The comet C/2012 S1 ISON, described by some as “the comet of the century,” has fizzled completely, and it is probable that it may disintegrate at or before reaching perihelion, according to new findings.
On September 2, 2012, two Russian astronomers discovered a comet designated as C/2012 S1 ISON.
When the orbit was calculated, astronomers realised that the object would pass at only 1.3 solar radii from the Sun on November 28, 2013.
It was contended that the object would be as bright as the full Moon and that in fact it could become “the comet of the century".
Dr. Ignacio Ferrin, astronomer from the Institute of Physics of the University of Antioquia in Medellin, Colombia, has concluded a study of the comet using the latest observations available.
“Comet ISON has presented a peculiar behavior,” Dr. Ferrin said.
“The light curve has exhibited a ‘slowdown event’ characterized by a constant brightness with no indication of a brightness increase tendency.
“This slowdown took place around January 13, 2013. For 132 days after that date and up to the last available observation, the brightness has remained constant,” the astronomer said.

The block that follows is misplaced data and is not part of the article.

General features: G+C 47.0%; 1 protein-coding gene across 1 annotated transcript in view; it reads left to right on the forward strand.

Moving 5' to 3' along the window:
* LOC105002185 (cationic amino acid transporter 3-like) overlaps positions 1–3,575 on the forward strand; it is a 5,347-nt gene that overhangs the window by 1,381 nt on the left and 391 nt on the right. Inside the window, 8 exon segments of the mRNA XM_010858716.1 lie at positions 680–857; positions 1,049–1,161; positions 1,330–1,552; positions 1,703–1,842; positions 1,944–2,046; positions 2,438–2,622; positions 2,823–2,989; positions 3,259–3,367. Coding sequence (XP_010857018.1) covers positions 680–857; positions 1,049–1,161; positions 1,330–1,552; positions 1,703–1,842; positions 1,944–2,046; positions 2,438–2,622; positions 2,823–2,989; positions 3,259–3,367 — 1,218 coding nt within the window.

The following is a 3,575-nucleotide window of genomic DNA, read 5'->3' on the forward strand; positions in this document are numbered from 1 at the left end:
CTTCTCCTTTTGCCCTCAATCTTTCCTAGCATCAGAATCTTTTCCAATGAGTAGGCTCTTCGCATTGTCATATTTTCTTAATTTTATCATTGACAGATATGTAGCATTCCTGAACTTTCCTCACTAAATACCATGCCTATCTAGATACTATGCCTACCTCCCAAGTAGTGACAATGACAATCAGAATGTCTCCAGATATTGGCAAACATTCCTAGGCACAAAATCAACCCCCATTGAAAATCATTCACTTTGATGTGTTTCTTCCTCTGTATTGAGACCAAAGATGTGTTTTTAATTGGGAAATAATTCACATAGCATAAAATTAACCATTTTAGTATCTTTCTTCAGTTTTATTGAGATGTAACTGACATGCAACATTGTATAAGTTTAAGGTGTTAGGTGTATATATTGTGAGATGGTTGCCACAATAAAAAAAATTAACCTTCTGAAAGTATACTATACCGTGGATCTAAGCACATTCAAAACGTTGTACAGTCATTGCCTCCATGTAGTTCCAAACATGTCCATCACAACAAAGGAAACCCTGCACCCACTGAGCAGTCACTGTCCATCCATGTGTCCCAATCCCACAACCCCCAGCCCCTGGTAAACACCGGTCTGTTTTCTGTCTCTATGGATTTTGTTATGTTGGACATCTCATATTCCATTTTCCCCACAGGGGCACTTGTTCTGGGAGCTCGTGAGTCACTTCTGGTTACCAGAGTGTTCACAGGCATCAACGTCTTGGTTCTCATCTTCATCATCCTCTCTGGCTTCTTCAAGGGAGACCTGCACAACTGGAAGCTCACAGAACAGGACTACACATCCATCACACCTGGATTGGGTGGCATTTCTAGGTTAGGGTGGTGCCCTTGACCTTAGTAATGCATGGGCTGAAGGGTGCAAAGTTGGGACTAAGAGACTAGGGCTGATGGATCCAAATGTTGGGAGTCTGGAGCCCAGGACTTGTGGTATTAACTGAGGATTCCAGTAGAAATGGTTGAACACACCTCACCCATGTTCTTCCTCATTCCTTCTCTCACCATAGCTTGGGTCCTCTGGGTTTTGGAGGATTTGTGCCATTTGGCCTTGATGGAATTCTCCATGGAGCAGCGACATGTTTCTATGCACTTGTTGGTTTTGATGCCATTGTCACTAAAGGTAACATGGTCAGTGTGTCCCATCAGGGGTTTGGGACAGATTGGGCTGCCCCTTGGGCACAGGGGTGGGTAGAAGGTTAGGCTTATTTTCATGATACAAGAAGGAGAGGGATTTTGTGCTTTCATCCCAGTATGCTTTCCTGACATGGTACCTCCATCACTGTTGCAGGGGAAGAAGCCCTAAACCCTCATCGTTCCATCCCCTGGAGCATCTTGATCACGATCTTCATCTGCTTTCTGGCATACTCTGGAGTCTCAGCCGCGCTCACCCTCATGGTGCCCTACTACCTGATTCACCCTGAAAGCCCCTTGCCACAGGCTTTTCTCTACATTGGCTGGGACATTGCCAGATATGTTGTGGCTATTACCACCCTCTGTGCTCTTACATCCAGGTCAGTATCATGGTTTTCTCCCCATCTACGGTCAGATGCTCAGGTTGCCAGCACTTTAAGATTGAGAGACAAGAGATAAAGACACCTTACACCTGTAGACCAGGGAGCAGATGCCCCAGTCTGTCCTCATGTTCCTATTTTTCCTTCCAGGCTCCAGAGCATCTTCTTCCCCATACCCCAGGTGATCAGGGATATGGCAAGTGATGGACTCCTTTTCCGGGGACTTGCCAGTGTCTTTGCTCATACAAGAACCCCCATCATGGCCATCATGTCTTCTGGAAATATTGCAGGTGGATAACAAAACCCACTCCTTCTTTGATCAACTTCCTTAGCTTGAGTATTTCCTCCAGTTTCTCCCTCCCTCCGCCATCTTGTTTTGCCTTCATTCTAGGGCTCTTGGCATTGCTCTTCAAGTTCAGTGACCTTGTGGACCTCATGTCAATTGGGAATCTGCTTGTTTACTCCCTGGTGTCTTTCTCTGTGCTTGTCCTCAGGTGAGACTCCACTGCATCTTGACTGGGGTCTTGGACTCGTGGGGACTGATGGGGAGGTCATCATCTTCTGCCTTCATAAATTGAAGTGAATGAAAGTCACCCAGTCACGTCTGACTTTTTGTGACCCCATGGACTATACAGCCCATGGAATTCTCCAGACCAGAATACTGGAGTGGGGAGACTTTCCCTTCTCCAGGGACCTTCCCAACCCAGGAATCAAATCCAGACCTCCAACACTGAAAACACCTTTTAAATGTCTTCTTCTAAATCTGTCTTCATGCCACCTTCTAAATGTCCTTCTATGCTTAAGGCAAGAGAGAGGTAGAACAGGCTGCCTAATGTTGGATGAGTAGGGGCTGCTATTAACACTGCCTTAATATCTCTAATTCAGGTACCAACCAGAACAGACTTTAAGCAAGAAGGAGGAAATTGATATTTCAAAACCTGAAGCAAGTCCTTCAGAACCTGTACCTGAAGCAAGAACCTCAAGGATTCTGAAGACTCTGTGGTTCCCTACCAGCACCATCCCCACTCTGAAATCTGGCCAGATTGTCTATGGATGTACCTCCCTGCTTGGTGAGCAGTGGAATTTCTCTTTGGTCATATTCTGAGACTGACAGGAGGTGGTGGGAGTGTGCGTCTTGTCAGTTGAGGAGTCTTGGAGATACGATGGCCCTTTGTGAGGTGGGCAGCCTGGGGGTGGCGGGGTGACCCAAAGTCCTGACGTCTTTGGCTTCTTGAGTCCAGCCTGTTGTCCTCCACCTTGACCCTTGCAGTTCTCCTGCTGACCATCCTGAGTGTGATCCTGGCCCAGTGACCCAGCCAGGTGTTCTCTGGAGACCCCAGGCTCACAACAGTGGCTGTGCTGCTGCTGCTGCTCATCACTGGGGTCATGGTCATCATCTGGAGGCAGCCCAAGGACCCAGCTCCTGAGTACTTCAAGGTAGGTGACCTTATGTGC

Thus, the astronomer concludes that it is highly unlikely that the comet will be as bright as the full Moon.
This peculiar behavior could possibly be explained if the comet were water deficient, or if a surface layer of rock or non-volatile silicate dust were quenching the sublimation to space.
The strange behavior of comet ISON is reminiscent of what happened to comet C/2002 O4 Honig who remained with the same brightness for 52 days, after which it disintegrated with no observable residue.
It is to be noticed that comet ISON has been in that state for much longer, 132 days and counting.
However, astronomers do not know what is the current status of the comet, since it has entered the solar glare and it is unobservable.